The United States Supreme Court in a 9-0 decision resolved a split of the federal courts by ruling that a borrower exercises his right to rescind a transaction in satisfaction of the Truth in Lending Act, 15 U.S.C. 1635, by “notifying a creditor” in writing within three years of the consummation of the transaction. Jesinoski v. Countrywide Home Loans, Case No. 13-684, 2015 U.S. LEXIS 607 (U.S. Jan. 13, 2015). The United States Courts of Appeals for the First, Sixth, Eighth, Ninth and Tenth Circuits held previously that a lawsuit must be filed within three years of of the consummation of the transaction while the Third, Fourth and Eleventh Circuits held that the creditor had to be notified in writing within the three year period to invoke the conditional rescission provision under the Truth in Lending Act.
In Jesinoski, Larry and Cheryle Jesinoski borrowed money from Countrywide Homes to refinance their home mortgage. Exactly three years after borrowing the money, Jesinoski sent Countrywide and Bank of America Home Loans a letter purporting to rescind the transaction due to improper disclosures. Bank of America replied refusing to acknowledge the rescission and one year and one day later, Jesinoski filed a declaratory judgment action in federal court seeking rescission and damages. The District Court entered judgment for Bank of America and held that a borrower can exercise its Truth in Lending Act right to rescind a loan only by filing a lawsuit within the three year period after the loan’s consummation. Because the lawsuit was filed four years and one day after the loan’s consummation, the District Court held that the rescission was ineffective. The Eighth Circuit affirmed.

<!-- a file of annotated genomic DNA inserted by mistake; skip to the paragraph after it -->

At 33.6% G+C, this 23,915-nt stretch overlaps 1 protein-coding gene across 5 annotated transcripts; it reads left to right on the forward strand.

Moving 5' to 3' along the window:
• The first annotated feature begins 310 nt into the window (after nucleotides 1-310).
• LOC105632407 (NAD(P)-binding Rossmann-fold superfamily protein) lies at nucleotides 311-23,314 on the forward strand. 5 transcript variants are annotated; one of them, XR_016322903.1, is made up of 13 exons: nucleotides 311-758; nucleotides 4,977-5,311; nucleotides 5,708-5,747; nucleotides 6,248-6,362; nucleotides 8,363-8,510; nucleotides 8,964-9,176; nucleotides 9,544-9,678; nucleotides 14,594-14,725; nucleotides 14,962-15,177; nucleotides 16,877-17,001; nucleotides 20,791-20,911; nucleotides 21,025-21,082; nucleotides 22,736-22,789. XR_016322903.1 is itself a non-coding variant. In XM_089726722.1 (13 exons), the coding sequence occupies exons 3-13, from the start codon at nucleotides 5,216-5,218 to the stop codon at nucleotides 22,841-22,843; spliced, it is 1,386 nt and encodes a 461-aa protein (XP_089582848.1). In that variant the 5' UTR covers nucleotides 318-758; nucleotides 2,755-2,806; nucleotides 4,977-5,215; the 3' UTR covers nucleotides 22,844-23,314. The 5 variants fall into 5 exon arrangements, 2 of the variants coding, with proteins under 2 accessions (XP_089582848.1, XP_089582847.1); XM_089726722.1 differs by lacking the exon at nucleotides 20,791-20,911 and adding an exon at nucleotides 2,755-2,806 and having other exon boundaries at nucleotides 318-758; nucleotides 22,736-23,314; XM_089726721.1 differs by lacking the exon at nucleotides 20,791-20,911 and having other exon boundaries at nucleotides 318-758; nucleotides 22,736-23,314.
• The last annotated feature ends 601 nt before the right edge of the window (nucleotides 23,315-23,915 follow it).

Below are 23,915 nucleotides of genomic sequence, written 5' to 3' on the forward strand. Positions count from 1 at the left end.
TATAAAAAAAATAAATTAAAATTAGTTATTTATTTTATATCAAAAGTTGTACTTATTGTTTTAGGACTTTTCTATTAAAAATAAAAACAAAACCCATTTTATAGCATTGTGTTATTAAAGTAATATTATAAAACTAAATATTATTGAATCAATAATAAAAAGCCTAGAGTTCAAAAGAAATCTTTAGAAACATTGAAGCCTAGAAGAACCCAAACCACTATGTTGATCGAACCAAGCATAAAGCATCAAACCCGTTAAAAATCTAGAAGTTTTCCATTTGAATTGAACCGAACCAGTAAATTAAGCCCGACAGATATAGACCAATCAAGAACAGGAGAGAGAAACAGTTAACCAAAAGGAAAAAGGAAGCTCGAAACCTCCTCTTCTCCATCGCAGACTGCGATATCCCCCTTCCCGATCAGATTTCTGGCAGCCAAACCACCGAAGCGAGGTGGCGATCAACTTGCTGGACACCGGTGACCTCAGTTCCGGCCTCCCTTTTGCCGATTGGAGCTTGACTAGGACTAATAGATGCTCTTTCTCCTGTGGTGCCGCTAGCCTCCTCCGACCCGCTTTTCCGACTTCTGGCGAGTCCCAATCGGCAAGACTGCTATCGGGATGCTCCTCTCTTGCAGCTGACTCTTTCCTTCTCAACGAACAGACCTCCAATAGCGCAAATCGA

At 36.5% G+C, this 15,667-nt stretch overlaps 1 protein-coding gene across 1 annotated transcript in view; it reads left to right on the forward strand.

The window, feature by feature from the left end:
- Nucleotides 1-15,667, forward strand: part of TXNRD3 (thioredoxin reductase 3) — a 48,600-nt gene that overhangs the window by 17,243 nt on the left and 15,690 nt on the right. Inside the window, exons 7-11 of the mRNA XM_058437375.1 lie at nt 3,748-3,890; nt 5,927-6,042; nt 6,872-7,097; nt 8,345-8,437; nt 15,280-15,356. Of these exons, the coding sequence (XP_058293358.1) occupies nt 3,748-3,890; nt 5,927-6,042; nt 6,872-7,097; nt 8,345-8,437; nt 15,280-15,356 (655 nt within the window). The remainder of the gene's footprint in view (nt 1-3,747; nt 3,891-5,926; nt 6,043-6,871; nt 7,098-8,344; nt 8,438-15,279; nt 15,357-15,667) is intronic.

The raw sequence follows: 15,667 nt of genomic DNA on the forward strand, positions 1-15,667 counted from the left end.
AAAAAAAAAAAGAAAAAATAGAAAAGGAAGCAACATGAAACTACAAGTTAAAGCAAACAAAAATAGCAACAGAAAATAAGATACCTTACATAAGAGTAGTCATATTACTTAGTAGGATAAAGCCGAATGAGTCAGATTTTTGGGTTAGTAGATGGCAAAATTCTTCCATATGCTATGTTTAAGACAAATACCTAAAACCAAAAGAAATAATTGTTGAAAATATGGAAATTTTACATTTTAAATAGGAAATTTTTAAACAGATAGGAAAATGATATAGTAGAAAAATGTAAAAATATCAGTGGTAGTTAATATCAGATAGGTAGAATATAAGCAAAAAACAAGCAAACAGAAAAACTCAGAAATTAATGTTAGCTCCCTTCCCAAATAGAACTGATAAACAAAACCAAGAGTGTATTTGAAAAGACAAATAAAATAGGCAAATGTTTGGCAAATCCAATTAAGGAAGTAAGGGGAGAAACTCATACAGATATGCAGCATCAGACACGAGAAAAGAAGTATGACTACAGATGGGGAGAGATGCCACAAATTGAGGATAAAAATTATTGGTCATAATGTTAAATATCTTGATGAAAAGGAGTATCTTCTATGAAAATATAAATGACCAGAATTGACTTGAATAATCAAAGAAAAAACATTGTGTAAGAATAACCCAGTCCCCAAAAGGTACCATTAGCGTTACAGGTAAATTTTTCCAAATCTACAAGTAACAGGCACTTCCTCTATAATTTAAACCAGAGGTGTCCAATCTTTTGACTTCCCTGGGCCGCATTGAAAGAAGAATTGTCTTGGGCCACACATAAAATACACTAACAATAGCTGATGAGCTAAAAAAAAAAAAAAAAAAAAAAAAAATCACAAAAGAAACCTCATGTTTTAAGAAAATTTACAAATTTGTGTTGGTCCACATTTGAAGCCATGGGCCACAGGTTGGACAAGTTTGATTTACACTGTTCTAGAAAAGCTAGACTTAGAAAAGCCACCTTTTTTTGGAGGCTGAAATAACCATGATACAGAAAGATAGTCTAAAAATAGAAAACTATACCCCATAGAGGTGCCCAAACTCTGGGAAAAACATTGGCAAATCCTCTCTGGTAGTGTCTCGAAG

In reversing, Justice Scalia writing for a unanimous court, reviewed the purpose of the Truth in Lending Act (“TILA”) which was to help consumers “avoid the uninformed use of credit, and to protect the consumer against inaccurate and unfair credit billing.” Acknowledging that the Truth in Lending Act grants borrowers two different rights of rescission. The unconditional right to rescind a loan until midnight of the third business day following the consummation of the transaction or the delivery of the disclosures required by the TILA, whichever is later by notifying the creditor of his intention to do so and an unconditional right to rescind for three years, after which a borrower can only rescind if the lender failed to comply with TILA’s disclosure requirements. Further, Justice Scalia, opined, even if a lender never makes the required disclosures, the right to rescission based on a failure to make the required disclosures shall expire three years after the date of consummation of the transaction or upon the sale of the property, whichever comes first. The requirement that a lawsuit be filed is improper because Section 1635(a) of the TILA provides that a borrower “shall have a right to rescind…by notifying the creditor, in accordance with regulations of the Board (i.e. Federal Reserve Board), of his intention to do so.” The statute does not require a borrower to sue within three years.
The opinion by the United States Supreme appears to continue the trend of literally reading and applying the statutes passed into law. While not unexpected, the opinion in Jesinoski is definitely a win for consumers. The opinions in this Blog are solely the author’s and any comments, suggestions or replies can be sent to me at firstname.lastname@example.org.